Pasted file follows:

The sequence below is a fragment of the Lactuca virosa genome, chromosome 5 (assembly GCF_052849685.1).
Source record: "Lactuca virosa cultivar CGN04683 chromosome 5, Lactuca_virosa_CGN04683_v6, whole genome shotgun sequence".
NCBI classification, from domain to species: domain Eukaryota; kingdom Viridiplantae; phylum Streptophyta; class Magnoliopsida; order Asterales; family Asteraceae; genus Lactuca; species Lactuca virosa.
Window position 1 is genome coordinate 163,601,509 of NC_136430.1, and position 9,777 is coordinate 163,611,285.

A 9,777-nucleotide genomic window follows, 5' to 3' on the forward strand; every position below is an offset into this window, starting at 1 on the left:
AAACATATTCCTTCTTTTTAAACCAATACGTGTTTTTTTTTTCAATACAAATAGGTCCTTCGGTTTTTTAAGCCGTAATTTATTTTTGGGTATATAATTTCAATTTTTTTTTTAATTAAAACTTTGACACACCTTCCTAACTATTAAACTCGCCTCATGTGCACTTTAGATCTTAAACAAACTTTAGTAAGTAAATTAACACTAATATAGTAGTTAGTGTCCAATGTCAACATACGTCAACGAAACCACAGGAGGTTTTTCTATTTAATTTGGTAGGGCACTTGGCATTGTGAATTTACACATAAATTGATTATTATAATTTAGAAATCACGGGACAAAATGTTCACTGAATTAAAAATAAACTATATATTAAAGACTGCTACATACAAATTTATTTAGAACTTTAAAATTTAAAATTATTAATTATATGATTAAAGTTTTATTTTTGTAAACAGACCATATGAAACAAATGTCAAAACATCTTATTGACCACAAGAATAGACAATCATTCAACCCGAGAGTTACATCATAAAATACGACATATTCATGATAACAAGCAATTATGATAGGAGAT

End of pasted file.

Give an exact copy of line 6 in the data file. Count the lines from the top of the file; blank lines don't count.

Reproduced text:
AAACATATTCCTTCTTTTTAAACCAATACGTGTTTTTTTTTTCAATACAAATAGGTCCTTCGGTTTTTTAAGCCGTAATTTATTTTTGGGTATATAATTTCAATTTTTTTTTTAATTAAAACTTTGACACACCTTCCTAACTATTAAACTCGCCTCATGTGCACTTTAGATCTTAAACAAACTTTAGTAAGTAAATTAACACTAATATAGTAGTTAGTGTCCAATGTCAACATACGTCAACGAAACCACAGGAGGTTTTTCTATTTAATTTGGTAGGGCACTTGGCATTGTGAATTTACACATAAATTGATTATTATAATTTAGAAATCACGGGACAAAATGTTCACTGAATTAAAAATAAACTATATATTAAAGACTGCTACATACAAATTTATTTAGAACTTTAAAATTTAAAATTATTAATTATATGATTAAAGTTTTATTTTTGTAAACAGACCATATGAAACAAATGTCAAAACATCTTATTGACCACAAGAATAGACAATCATTCAACCCGAGAGTTACATCATAAAATACGACATATTCATGATAACAAGCAATTATGATAGGAGAT